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Time Signatures?<---- your chance to be smart!

Discussion in 'Miscellaneous [BG]' started by sayawnj, Jan 16, 2004.


  1. sayawnj

    sayawnj

    Dec 9, 2003
    I understand how to work with time signatures and alot of how music is composed into notation, but what are the advantages of having different time signatures like 3/2 and 4/4, 6/8, etc... Is it because of how the song is transisting? Like the flow of notes from measure to measure? It does make a little sense but I still can't firmly grasp the concept.

    Your insight?
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  2. Matthew Bryson

    Matthew Bryson Guest

    Jul 30, 2001
    :meh: well, you understand the basics, right? So you know this much:

    Top # = how many beats per measure.
    Bottom # = what note gets one count.

    4/4 = 4 beats per measure & 1/4 note gets one count

    3/4 = 3 beats per measure & 1/4 note gets one count


    ...if I'm reading your question right, I think your asking why would it be acceptable for a person to ever write 6/8 for the time rather than simplifying it down to 3/4? (the way your math teacher would want) Is that what your asking? That's actually not a bad question - here's my WAG's and assumptions. I think that by writing 6/8 (as opposed to 3/4) you'd be implying that there will be some eigth note rythms played. I think that often times has to do with a swing feel to the eight notes.
     
  3. Petebass

    Petebass

    Dec 22, 2002
    QLD Australia
    This sort of this is best done with musical examples. Typed descriptions are difficult. But to me 6/8 and 3/4 "feel" have a different downnbeat. If the downbeat is on beat 1,

    6/8 is 1,2,3,4,5,6 1 ,2,3,4,5,6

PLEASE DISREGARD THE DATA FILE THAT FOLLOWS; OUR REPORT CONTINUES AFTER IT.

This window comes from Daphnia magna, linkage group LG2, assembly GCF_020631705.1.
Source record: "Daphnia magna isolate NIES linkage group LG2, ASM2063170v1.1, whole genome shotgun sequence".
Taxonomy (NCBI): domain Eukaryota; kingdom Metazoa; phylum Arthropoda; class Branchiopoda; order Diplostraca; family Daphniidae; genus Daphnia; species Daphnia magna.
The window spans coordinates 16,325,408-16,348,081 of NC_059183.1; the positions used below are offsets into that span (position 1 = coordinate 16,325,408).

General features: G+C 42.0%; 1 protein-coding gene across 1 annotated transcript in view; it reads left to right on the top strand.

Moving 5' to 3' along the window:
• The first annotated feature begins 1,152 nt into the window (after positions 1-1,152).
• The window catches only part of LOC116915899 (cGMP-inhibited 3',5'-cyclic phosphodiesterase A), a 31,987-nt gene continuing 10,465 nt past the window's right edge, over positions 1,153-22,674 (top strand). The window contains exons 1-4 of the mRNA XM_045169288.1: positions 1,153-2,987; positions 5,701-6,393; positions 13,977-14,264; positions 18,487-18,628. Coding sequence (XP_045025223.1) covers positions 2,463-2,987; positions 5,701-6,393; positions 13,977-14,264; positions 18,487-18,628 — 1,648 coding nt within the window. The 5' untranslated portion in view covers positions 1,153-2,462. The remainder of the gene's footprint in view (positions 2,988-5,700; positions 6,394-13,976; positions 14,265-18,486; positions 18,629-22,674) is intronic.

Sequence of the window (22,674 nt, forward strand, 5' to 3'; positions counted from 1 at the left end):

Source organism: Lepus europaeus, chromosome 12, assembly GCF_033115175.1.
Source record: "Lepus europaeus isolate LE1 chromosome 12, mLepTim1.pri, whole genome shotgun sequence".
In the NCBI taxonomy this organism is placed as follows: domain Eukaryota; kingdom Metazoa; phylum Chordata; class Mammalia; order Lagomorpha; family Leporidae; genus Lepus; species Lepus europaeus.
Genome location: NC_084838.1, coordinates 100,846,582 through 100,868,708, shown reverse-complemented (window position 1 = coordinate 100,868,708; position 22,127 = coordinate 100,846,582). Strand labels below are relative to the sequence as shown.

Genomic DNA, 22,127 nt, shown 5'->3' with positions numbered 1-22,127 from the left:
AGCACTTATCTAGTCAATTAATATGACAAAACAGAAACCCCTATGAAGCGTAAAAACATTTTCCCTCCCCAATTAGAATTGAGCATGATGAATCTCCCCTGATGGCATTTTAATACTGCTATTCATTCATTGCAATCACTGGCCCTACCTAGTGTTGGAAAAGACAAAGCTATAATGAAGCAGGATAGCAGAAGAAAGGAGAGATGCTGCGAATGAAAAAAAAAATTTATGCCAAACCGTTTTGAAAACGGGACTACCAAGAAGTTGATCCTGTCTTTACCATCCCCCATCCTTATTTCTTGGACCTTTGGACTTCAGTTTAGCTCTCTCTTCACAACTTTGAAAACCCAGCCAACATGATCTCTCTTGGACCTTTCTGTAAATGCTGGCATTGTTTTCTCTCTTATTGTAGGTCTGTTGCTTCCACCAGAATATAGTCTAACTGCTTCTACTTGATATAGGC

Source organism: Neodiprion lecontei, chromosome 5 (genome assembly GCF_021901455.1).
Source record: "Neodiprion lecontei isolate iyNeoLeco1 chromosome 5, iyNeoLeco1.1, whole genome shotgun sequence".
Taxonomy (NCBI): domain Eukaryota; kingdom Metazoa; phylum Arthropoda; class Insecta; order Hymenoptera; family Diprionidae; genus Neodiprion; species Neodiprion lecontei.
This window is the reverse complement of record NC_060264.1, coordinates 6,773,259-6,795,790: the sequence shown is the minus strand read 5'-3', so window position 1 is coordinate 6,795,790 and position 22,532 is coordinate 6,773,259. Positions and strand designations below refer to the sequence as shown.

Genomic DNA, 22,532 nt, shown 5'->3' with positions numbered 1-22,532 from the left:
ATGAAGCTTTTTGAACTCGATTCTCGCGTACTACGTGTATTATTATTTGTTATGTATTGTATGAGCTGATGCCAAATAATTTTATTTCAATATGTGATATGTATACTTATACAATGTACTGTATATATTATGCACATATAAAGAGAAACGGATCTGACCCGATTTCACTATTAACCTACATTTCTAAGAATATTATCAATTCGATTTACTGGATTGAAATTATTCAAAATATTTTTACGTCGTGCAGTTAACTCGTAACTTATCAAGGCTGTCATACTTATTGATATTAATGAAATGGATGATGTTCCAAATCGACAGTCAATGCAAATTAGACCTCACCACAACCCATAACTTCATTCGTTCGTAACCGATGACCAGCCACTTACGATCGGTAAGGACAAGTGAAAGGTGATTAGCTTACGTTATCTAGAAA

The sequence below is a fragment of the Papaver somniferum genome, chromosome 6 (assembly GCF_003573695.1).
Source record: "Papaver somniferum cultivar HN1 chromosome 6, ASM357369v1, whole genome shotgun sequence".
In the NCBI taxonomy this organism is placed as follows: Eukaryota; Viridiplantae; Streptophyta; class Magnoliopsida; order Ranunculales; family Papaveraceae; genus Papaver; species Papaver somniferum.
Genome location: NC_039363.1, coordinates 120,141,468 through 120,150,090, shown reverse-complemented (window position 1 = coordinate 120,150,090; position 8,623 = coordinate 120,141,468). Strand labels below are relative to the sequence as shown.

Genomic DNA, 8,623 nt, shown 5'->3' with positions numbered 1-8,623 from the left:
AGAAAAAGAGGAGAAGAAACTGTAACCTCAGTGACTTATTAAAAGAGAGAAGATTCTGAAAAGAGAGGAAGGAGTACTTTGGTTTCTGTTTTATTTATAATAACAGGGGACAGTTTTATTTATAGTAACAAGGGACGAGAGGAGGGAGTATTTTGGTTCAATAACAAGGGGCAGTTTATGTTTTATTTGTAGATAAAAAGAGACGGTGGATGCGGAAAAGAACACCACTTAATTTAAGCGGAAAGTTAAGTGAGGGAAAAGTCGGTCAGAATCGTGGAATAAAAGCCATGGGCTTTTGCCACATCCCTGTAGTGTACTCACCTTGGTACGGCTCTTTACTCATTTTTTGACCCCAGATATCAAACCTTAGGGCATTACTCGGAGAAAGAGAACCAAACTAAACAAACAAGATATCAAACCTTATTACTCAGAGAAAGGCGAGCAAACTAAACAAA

3/4 is 1,2,3 1,2,3 1,2,3 1,2,3

    Does that make sense?
     
  4. The top number you can hear from the music, usually. it's in the phrasing. some things will work in either 3 or 6, but there's usually one that works better. a 12-beat phrase can be three 4-beat bars, or four 3-beat bars, and it's not too hard to tell the difference.

    the second one is just for ease of writing it down. 4/4, 4/8, 4/64, can all sound identical. the bottom number just dictates what gets one beat when writing out the music. if something has a lot of fast notes, you'd use 8 rather than 4 because then you're likely to go only to 32nd notes rather than 64ths, say. it's all aesthetics. i would think 64ths would be harder to read than 32nds simply because they need more ink on the page.

    rereading this it isn't making much sense, but i can't think of how to clarify it........
     
  5. Pacman

    Pacman Layin' Down Time Staff Member Gold Supporting Member

    Apr 1, 2000
    Omaha, Nebraska
    Endorsing Artist: Roscoe Guitars, DR Strings, Aguilar Amplification
    Except, that's not quite right.

    6/8 actually is 1,2,3,4,5,6 1 ,2,3,4,5,6

    The difference lies between what we call simple and compound time.

    simple time (in your example, 3/4 is simple triple) is when the unit of beat (the quarter note in 3/4) is divided into two subdivisions. (1 and 2 and 3 and).

    compound time (again, in the example 6/8) is when the unit of beat is divided into three subdivisions (1 and a 2 and a). you can't write 3/4.5 (for dotted quarter), so you have to write the number of subdivisions. 6/8 is compound duple time, with the dotted quarter as the unit of beat.
     
  6. sayawnj

    sayawnj

    Dec 9, 2003
    thanks for your help. I understand the idea behind having different sigs a little better now.